As you take these steps, let us say twenty of them, breathe normally. Breathe in normally and breathe out normally as you would do while walking. Don’t hold your breath and don’t take deep breaths. Once you end one set of, say twenty steps, and reach your end point, you should take a deep breath. This deep breath can be as long as you want, like or need. Finish breathing and retrace your steps back to where you started.

You can go on forward if you are at a large park or long trail. Also, you can go fifty steps before you stop. There is no rule that limits these aspects. But once you finish repeating the first set of, say twenty or fifty steps, in the same way or opposite direction, breathe again. These pauses and deep breaths are very important. These will let you gain control of your body and mind. This will heighten your senses and calm you.

Repeat the whole process for ten minutes or so the first day. You can go on doing this for even an hour if you like. But don’t have steep targets as you get started with walking meditation. You should be constant with your pace. The body needs to get into a rhythm for effective walking meditation. You should not get distracted by objects around you and even if people are staring at you, let them be and don’t feel uncomfortable.

Be your natural self, move your hands and arms as you would do naturally and do not be overly conscious that you need to attain a higher sense of consciousness. Walking meditation or meditation is not about a conscious attempt to enhance consciousness. It comes naturally once you are in that zone, aloof from the whole world, confined within your senses and at ease with your body, conscious mind and the subconscious.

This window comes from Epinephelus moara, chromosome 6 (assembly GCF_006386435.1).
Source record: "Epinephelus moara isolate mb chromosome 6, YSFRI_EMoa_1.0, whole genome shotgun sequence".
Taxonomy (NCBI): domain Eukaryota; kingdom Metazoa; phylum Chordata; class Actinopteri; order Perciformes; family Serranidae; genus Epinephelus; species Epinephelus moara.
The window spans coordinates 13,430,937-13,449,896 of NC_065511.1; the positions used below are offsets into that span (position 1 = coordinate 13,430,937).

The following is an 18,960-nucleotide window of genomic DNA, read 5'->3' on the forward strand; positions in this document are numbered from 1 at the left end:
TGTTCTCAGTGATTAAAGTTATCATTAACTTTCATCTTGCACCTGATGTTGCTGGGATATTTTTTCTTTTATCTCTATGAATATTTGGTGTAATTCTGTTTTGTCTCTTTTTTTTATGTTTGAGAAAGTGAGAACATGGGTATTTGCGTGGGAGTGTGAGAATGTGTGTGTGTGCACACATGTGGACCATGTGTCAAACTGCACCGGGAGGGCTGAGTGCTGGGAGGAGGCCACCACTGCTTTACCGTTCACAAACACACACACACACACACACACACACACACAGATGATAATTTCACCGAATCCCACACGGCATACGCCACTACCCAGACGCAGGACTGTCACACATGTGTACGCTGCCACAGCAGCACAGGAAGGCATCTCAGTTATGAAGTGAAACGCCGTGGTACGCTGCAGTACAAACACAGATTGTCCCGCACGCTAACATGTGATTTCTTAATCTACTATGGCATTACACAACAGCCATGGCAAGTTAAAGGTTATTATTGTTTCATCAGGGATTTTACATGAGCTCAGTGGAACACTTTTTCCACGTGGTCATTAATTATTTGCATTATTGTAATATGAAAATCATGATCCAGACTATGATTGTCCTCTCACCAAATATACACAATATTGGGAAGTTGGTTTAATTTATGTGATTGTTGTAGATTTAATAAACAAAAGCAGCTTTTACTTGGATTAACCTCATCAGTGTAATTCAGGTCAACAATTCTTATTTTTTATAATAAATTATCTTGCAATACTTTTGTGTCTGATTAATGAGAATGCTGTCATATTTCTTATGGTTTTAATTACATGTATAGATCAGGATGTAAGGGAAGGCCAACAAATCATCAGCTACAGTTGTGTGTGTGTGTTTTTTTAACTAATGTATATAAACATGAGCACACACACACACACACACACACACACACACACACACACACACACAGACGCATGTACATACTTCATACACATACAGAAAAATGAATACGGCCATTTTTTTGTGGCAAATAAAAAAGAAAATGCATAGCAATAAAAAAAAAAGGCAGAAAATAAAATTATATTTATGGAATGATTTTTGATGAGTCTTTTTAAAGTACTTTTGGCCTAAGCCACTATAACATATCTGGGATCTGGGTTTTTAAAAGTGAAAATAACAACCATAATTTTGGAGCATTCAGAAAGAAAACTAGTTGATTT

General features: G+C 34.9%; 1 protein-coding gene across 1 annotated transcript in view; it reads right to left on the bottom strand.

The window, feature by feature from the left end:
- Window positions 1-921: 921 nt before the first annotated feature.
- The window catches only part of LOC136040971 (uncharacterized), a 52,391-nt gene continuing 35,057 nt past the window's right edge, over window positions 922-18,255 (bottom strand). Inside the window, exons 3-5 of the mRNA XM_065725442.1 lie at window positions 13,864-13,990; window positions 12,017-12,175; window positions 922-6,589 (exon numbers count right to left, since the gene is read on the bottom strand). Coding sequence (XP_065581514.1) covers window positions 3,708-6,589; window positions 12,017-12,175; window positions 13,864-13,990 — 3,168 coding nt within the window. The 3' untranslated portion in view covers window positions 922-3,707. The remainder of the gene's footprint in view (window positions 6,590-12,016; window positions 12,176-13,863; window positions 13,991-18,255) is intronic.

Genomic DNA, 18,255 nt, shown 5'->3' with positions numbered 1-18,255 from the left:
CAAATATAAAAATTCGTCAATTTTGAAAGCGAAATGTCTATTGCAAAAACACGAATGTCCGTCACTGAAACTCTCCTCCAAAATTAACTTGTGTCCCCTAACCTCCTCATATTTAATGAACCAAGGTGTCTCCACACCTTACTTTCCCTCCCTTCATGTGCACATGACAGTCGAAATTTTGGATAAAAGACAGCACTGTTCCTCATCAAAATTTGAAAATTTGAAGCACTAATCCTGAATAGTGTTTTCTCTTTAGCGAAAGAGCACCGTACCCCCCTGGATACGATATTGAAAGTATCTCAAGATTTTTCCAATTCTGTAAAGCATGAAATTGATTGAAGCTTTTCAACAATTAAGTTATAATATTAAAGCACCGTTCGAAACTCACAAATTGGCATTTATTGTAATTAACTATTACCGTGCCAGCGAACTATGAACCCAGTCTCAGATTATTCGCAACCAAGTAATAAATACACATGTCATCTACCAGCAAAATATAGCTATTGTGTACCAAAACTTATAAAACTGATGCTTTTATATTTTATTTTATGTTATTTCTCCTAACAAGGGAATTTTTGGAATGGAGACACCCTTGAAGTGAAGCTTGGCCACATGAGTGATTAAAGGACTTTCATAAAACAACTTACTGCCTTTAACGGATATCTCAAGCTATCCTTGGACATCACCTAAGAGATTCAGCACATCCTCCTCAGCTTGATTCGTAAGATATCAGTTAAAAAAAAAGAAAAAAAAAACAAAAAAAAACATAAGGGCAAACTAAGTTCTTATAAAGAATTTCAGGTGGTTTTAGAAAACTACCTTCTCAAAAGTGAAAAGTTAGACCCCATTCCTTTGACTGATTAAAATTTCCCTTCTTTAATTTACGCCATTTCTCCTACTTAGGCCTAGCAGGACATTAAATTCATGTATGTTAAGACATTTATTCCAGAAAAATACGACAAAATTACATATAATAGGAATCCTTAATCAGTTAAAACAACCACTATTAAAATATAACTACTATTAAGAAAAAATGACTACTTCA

Finding Your Own Approach

Some people breathe in and out with each subsequent step they take. Some people breathe in and out for a set of three to four steps. Some people keep breathing in and out as they keep walking, accounting for about five rounds of inhaling and exhaling for fifty steps. There is no rule or standard here. Whatever works for you and makes you comfortable is good. You shouldn’t feel out of breath and you should not feel compelled to breathe in at a specific time when you don’t need to inhale.

Finding the ideal pace at which you would walk, how quickly you should breathe and how long you would go before you pause to take those deep breaths, everything depends on what you are comfortable with. You can never meditate successfully if you are not comfortable with yourself. Walking meditation is not an exception to this truth.

Do not hold your breath at any stage, do not let your mind astray with thoughts or distractions around you, do not let any chore or liability bother you and certainly don’t ponder over anything that is troubling you. Instead, feel the walk. Feel how you are placing your feet, including the ankle and toes on the ground, how your legs are stretching as you take your steps, how your hip flexor is balancing your body and how your core muscles are stabilizing your posture as you move ahead.

Once you start experiencing such senses, let your mind focus on your persistent feelings. These feelings can be of joy, sorrow, pain, pleasure or discomfort. Any feeling is a gateway to greater consciousness but only after you are in that rhythm where your body and mind are in harmonious sync.